Can Hedge Funds Time Market Liquidity?2013
We explore a new dimension of fund managers' timing ability by examining whether they can time market liquidity through adjusting their portfolios' market exposure as aggregate liquidity conditions change. Using a large sample of hedge funds, we find strong evidence of liquidity timing. A bootstrap analysis suggests that top-ranked liquidity timers cannot be attributed to pure luck. In out-of-sample tests, top liquidity timers outperform bottom timers by 4.0–5.5% annually on a risk-adjusted basis. We also find that it is important to distinguish liquidity timing from liquidity reaction, which primarily relies on public information. Our results are robust to alternative explanations, hedge fund data biases, and the use of alternative timing models, risk factors, and liquidity measures. The findings highlight the importance of understanding and incorporating market liquidity conditions in investment decision making.
Learning Connections in Financial Time Series2013
To reduce risk, investors seek assets that have high expected return and are unlikely to move in tandem. Correlation measures are generally used to quantify the connections between equities. The 2008 financial crisis, and its aftermath, demonstrated the need for a better way to quantify these connections. We present a machine learning-based method to build a connectedness matrix to address the shortcomings of correlation in capturing events such as large losses. Our method uses an unconstrained optimization to learn this matrix, while ensuring that the resulting matrix is positive semi-de nite. We show that this matrix can be used to build portfolios that not only beat the market," but also outperform optimal (i.e., minimum variance) portfolios.
The Origin of Bounded Rationality and Intelligence2013
Rational economic behavior in which individuals maximize their own self-interest is only one of many possible types of behavior that arise from natural selection. Given an initial population of individuals, each assigned a purely arbitrary behavior with respect to a binary choice problem, and assuming that offspring behave identically to their parents, only those behaviors linked to reproductive success will survive, and less successful behaviors will disappear exponentially fast. This framework yields a single evolutionary explanation for the origin of several behaviors that have been observed in organisms ranging from bacteria to humans, including risk-sensitive foraging, risk aversion, loss aversion, probability matching, randomization, and diversification. The key to understanding which types of behavior are more likely to survive is how behavior affects reproductive success in a given population's environment. From this perspective, intelligence is naturally defined as behavior that increases the likelihood of reproductive success, and bounds on rationality are determined by physiological and environmental constraints.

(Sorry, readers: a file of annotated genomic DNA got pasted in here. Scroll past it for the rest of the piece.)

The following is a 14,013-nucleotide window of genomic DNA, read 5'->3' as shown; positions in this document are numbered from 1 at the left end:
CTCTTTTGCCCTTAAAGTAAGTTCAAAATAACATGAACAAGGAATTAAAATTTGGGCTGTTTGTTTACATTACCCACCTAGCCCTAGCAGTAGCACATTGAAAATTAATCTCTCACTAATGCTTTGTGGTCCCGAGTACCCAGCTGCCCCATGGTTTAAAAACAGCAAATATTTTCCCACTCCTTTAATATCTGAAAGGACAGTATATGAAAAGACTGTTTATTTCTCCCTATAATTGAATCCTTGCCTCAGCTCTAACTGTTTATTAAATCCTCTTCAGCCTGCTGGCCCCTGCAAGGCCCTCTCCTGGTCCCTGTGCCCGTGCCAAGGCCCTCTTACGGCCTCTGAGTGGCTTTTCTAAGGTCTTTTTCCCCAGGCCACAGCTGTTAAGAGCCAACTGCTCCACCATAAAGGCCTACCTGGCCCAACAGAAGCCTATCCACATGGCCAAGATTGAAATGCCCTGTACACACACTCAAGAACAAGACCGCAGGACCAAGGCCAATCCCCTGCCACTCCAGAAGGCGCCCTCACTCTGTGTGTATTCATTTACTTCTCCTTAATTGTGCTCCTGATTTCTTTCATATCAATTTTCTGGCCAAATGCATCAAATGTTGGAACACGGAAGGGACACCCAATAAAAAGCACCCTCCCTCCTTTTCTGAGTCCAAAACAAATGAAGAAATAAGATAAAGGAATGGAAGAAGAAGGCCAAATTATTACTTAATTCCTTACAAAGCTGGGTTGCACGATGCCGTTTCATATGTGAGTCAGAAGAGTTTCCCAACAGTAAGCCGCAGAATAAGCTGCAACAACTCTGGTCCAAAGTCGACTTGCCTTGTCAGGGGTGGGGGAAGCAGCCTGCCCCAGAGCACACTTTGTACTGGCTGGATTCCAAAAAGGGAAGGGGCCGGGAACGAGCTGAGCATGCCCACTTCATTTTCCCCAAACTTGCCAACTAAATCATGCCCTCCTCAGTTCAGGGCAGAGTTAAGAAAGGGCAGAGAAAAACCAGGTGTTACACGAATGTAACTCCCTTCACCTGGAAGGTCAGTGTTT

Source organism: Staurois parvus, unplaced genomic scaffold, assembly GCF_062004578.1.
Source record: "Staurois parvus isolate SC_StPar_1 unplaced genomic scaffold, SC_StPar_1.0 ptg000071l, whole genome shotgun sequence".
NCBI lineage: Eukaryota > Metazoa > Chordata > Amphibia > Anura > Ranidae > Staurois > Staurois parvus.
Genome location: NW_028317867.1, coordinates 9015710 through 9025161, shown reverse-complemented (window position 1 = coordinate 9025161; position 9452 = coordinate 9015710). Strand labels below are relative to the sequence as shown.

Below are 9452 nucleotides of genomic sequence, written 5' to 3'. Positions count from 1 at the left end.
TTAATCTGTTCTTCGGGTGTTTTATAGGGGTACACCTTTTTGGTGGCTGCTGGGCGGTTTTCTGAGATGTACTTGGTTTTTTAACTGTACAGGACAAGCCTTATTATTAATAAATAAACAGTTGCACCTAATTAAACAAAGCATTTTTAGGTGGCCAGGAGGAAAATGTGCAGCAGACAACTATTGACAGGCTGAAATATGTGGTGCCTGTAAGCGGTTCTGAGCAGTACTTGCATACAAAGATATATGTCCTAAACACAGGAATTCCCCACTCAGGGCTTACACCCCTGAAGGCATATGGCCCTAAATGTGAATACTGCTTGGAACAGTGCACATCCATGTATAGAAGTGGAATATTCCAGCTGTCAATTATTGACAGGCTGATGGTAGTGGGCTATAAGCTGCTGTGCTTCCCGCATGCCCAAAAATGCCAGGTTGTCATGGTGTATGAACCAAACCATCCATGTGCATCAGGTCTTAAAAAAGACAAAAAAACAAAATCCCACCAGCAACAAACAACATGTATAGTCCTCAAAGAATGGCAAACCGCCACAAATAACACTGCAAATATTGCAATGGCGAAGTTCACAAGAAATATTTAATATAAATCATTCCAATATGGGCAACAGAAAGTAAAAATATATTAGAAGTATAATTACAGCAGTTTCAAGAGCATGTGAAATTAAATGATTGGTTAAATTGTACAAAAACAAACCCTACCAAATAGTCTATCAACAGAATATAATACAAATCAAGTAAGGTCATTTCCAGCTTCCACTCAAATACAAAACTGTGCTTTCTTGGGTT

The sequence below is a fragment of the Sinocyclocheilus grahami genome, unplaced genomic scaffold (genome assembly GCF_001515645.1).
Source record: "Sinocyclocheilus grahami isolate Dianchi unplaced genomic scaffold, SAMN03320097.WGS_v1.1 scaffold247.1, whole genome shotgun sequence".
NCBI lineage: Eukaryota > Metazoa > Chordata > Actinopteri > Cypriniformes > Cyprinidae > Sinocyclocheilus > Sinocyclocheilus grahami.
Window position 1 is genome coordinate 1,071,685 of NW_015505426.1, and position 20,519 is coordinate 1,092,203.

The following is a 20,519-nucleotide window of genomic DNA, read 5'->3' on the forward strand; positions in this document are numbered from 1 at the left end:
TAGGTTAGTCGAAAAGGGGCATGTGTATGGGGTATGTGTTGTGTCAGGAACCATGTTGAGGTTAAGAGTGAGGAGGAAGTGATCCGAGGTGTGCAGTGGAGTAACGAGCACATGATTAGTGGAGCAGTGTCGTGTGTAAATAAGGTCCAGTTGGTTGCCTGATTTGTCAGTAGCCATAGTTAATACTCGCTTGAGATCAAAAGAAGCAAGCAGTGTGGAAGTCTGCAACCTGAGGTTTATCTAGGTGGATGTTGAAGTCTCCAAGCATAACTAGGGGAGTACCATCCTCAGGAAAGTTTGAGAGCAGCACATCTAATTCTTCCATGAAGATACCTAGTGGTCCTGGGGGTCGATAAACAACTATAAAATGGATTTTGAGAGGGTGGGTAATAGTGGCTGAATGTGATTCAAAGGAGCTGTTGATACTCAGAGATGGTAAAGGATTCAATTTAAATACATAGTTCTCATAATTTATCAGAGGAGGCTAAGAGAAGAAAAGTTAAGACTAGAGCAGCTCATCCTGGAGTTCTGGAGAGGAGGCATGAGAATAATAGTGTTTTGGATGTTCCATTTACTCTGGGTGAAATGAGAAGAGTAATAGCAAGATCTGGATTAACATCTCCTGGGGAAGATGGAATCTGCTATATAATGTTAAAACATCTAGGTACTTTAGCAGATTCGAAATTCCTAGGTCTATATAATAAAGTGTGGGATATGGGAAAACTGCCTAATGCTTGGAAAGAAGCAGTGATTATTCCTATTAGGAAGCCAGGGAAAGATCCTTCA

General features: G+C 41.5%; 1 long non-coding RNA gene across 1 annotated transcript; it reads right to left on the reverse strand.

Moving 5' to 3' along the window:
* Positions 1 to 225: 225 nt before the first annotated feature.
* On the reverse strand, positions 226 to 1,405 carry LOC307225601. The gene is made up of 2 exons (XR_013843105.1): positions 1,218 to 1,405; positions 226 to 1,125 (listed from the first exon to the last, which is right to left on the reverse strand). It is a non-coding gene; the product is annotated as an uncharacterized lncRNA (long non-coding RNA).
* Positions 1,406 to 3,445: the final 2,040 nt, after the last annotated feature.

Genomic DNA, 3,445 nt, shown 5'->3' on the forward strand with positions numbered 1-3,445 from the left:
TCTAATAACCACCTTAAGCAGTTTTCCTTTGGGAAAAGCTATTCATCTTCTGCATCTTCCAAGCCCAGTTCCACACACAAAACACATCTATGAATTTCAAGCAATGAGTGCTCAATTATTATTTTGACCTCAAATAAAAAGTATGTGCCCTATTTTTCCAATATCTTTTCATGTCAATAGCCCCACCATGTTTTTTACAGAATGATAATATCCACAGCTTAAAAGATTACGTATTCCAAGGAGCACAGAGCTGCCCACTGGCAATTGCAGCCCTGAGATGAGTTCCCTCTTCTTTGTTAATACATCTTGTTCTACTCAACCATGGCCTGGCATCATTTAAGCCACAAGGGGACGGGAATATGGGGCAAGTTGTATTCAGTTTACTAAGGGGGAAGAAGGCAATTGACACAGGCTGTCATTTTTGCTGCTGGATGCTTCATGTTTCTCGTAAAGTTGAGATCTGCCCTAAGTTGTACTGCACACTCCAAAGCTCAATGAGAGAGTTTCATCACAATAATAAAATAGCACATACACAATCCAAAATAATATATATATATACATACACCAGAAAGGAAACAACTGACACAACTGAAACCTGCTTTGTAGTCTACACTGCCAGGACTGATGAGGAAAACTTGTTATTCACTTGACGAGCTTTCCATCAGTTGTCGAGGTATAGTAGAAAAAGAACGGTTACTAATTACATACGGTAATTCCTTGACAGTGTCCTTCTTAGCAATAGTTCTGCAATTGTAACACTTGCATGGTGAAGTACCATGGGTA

On a New Approach for Analyzing and Managing Macrofinancial Risks2013
At the fifth annual CFA Institute European Investment Conference on 19 October 2012 in Prague, Robert C. Merton gave a presentation on analyzing and managing macrofinancial risk. This article is based on his talk and on research he carried out with his coauthors.
Can Financial Engineering Cure Cancer?2013
Traditional financing sources such as private and public equity may not be ideal for investment projects with low probabilities of success, long time horizons, and large capital requirements. Nevertheless, such projects, if not too highly correlated, may yield attractive risk-adjusted returns when combined into a single portfolio. Such "megafund" portfolios may be too large to finance through private or public equity alone. But with sufficient diversification and risk analytics, debt financing via securitization may be feasible. Credit enhancements (i.e., derivatives and government guarantees) can also improve megafund economics. We present an analytical framework and illustrative empirical examples involving cancer research. Open-source software available in the link above.